The Netherlands

Netherlands Thanksgiving

Did you know that many pilgrims on the Mayflower actually migrated from The Netherlands? Of course you did! That’s why we had many dutch colonies and ladder-back chairs (thanks guys!). So much influence in the foundation of these United States, some say that Thanksgiving is an extension to The Netherland’s commemoration of the breaking of the Spanish siege back in 1574. Celebrated with a nice non-denominational church service, they celebrate with cookies and coffee. We can get behind that only if mashed potatoes were added to the menu.

Norfolk Island

Norfolk Island Thanksgiving

This island nestled in between New Zealand and Australia owes their Thanksgiving traditions to their whalers from the 1890s. Started by an American trader i.e. Isaac Robinson, he wanted to attract whalers to a feast by decorating the church with lemons and greenery. It worked! Although, Robinson passed away before it caught on around the island. Now, Norfolk Island celebrates by bringing fruits and veggies to the church as well as decorating it with greenery and cornstalk! They don’t feast on their bringings after service. They sell it! Some of the island’s 2,000 people may not attend service and choose to feast instead! Instead of turkey, they eat pork and chicken! No matter their religious beliefs, all celebrate their version of Thanksgiving on the last Wednesday of each November.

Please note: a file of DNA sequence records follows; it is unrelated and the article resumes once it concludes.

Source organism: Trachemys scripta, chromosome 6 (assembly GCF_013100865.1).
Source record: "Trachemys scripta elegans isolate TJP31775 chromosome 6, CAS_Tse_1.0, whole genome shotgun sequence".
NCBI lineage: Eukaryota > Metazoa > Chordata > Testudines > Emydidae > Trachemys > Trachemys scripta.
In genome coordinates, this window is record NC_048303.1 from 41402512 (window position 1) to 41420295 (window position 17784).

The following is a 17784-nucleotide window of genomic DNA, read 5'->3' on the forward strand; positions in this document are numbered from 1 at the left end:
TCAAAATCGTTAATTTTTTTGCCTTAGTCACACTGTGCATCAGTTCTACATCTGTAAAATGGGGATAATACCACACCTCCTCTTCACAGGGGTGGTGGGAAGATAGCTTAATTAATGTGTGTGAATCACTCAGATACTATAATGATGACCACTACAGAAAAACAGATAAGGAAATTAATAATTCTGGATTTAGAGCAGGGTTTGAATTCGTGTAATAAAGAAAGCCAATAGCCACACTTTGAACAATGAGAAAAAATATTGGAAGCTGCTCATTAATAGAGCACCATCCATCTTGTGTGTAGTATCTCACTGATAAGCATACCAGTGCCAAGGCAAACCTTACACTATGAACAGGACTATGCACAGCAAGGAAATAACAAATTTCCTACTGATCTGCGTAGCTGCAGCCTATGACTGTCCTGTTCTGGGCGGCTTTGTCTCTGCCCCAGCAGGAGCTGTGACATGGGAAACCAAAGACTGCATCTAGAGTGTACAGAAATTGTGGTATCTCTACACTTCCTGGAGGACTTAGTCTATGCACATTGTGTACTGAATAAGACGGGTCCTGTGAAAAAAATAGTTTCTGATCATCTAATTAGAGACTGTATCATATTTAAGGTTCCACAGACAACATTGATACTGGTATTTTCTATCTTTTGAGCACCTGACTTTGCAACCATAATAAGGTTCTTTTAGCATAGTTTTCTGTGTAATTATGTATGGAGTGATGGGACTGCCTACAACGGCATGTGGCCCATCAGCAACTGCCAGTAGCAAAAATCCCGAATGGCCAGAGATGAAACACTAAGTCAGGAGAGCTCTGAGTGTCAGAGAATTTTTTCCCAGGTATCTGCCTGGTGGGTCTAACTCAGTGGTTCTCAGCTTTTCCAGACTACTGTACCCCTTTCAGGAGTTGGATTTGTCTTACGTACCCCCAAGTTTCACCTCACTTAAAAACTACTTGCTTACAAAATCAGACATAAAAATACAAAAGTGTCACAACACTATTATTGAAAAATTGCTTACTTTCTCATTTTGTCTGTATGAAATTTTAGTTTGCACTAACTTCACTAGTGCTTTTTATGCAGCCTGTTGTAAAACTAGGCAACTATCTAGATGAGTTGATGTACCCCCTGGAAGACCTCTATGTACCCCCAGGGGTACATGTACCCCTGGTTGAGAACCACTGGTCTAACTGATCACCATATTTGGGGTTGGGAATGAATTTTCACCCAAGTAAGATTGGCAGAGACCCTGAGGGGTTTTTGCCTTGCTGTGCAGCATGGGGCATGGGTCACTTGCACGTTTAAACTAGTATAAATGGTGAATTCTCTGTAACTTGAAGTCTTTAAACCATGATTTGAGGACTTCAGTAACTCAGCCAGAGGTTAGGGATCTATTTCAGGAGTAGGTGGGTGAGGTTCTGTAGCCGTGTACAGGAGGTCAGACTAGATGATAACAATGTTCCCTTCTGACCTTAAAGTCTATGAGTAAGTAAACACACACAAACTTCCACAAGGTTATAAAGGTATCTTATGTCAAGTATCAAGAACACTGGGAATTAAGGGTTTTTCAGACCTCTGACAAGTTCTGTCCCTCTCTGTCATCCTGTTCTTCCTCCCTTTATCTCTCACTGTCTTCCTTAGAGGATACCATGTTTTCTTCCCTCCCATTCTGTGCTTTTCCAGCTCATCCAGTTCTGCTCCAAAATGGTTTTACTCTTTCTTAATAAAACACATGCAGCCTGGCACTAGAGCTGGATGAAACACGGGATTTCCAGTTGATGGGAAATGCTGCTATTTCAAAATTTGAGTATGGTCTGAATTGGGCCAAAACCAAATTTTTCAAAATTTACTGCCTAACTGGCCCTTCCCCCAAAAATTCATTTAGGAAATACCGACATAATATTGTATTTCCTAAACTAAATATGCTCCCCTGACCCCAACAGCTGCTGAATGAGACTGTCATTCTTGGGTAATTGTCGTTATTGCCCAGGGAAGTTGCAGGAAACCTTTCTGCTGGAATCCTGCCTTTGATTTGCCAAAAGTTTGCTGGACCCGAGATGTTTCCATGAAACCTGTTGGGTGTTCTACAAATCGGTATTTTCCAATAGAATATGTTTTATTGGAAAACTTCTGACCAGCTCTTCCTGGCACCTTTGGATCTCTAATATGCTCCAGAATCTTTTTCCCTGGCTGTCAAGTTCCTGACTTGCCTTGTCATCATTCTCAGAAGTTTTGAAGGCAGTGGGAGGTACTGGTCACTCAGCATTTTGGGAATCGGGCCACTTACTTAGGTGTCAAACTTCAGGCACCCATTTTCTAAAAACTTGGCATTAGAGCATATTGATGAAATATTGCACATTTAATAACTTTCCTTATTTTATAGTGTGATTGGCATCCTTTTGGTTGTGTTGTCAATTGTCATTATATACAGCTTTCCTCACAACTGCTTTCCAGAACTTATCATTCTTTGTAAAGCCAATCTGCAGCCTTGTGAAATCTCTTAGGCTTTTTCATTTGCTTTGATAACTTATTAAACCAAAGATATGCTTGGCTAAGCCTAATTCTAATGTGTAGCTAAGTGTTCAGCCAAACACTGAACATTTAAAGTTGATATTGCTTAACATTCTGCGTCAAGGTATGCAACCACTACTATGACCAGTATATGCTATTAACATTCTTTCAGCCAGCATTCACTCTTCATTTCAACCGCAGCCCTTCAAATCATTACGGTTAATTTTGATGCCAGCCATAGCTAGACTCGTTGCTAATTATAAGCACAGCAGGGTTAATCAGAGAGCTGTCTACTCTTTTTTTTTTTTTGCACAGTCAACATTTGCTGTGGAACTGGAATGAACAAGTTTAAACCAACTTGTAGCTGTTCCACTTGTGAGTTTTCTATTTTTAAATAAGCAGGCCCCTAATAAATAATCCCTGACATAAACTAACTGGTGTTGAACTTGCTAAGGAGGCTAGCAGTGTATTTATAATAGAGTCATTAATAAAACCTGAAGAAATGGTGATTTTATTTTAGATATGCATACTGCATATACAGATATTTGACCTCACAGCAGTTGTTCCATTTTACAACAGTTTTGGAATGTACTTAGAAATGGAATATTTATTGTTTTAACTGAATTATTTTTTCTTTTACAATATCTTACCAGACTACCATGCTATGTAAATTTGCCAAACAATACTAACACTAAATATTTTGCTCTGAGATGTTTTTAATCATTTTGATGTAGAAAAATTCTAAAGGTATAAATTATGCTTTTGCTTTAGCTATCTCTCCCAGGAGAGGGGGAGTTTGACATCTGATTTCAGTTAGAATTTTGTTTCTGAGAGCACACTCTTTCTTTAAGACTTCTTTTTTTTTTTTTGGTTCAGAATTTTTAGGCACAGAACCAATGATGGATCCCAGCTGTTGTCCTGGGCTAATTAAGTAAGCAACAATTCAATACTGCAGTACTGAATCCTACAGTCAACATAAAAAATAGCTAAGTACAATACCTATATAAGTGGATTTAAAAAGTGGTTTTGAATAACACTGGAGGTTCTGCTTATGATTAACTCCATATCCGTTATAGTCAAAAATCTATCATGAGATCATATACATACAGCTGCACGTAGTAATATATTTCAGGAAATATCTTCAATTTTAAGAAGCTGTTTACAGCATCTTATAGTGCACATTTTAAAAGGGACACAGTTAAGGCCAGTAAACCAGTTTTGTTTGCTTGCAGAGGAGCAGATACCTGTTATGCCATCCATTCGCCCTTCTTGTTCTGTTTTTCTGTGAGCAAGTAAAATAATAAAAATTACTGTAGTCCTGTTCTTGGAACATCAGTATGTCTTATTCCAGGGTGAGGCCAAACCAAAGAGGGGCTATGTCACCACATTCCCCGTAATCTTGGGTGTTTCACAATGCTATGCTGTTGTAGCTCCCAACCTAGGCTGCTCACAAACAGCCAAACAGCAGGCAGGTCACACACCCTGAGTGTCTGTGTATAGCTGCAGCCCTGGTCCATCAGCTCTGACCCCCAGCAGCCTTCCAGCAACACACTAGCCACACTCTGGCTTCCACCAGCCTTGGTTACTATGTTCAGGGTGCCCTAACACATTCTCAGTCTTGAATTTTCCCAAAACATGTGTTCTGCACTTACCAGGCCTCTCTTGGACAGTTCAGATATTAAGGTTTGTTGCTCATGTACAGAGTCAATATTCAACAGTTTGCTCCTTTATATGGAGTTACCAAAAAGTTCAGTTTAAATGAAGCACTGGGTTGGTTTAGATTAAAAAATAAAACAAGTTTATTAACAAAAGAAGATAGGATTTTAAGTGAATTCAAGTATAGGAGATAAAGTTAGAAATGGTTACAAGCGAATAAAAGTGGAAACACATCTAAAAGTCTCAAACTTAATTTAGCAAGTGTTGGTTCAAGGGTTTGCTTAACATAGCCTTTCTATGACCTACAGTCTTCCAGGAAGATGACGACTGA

China's Mid-Autumn Festival

The day of celebration for China is on the 15th day of the 8th month each lunar year. Generally, it falls around September or October. Their Mid-Autumn Festival is celebrated under a full moon giving thanks for a good harvest and changing of seasons. The holiday tradition is the oldest out of the other 9 countries as it predates 2,500 years before Europeans migrated to the new world. Instead of the ever-delicious pumpkin pie, China bakes a moon cake, which also sounds delicious! Its key ingredients are sesame seeds, lotus seeds and duck eggs.

South Korea

South Korea Chuseok Day

Just like American Thanksgiving, South Korea spends this day with family celebrating the harvest and more importantly, their ancestors. Known as Chuseok Day, families take part in national customs such as memorial services, wrestling and circle dancing. Ok, that sounds like fun! If you’re in the area mid-September, stick around because Chuseok Day is typically held on the 15th. Hope you know how to wrestle.


Vietnam Têt-Trung-Thu Festival

Têt-Trung-Thu Festival or the Children’s Festival is held on the same day as China’s Thanksgiving. Created as a way for parents to make up for neglecting their children while working to cultivate a prosperous harvest, Vietnam similarly celebrates with family feasting and quality time. I bet they probably watch sports after dinner too while passing out from a food coma!

Whether you plan on visiting family or in the midst of traipsing around the world, these 10 countries have your back in the Fall if you’re homesick for Thanksgiving festivities. If you want to get out of the states, jump over to Canada! If you want a lighter meal of cookies and coffee, The Netherlands has your back. If you want a family-oriented fest followed by wrestling, South Korea’s got your number. Wherever you find yourself, Paperfinch wishes you a Happy Thanksgiving!

PaperFinch Travel TIP: Planning your escape to these destinations? Start by planning your home away from home here.



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Thanksgiving-specific + Dining photos by Sarah Pflug

Crafting + Cornhusk + Pumpkins photos by Matthew Henry

Full Moon by Tina Martin

Cookies by Fernanda Publio